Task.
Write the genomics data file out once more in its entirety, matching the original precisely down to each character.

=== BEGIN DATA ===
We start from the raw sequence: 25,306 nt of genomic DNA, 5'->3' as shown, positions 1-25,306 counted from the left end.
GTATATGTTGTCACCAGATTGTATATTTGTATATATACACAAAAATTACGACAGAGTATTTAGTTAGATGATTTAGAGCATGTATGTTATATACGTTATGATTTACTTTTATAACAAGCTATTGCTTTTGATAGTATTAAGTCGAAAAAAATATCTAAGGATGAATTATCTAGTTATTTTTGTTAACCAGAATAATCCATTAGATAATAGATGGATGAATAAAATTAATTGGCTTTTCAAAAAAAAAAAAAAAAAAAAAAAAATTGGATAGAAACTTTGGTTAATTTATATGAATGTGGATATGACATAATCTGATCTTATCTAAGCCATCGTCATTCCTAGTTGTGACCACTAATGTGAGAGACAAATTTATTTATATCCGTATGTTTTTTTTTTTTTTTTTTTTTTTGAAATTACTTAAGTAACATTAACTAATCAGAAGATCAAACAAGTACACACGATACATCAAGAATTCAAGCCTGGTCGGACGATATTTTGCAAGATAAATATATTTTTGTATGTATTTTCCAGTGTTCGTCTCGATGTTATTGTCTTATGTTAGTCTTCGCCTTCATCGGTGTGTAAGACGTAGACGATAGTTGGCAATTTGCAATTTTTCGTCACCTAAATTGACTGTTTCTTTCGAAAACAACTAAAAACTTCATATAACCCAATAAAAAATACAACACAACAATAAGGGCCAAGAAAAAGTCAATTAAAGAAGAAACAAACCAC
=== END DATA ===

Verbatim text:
We start from the raw sequence: 25,306 nt of genomic DNA, 5'->3' as shown, positions 1-25,306 counted from the left end.
GTATATGTTGTCACCAGATTGTATATTTGTATATATACACAAAAATTACGACAGAGTATTTAGTTAGATGATTTAGAGCATGTATGTTATATACGTTATGATTTACTTTTATAACAAGCTATTGCTTTTGATAGTATTAAGTCGAAAAAAATATCTAAGGATGAATTATCTAGTTATTTTTGTTAACCAGAATAATCCATTAGATAATAGATGGATGAATAAAATTAATTGGCTTTTCAAAAAAAAAAAAAAAAAAAAAAAAATTGGATAGAAACTTTGGTTAATTTATATGAATGTGGATATGACATAATCTGATCTTATCTAAGCCATCGTCATTCCTAGTTGTGACCACTAATGTGAGAGACAAATTTATTTATATCCGTATGTTTTTTTTTTTTTTTTTTTTTTTGAAATTACTTAAGTAACATTAACTAATCAGAAGATCAAACAAGTACACACGATACATCAAGAATTCAAGCCTGGTCGGACGATATTTTGCAAGATAAATATATTTTTGTATGTATTTTCCAGTGTTCGTCTCGATGTTATTGTCTTATGTTAGTCTTCGCCTTCATCGGTGTGTAAGACGTAGACGATAGTTGGCAATTTGCAATTTTTCGTCACCTAAATTGACTGTTTCTTTCGAAAACAACTAAAAACTTCATATAACCCAATAAAAAATACAACACAACAATAAGGGCCAAGAAAAAGTCAATTAAAGAAGAAACAAACCAC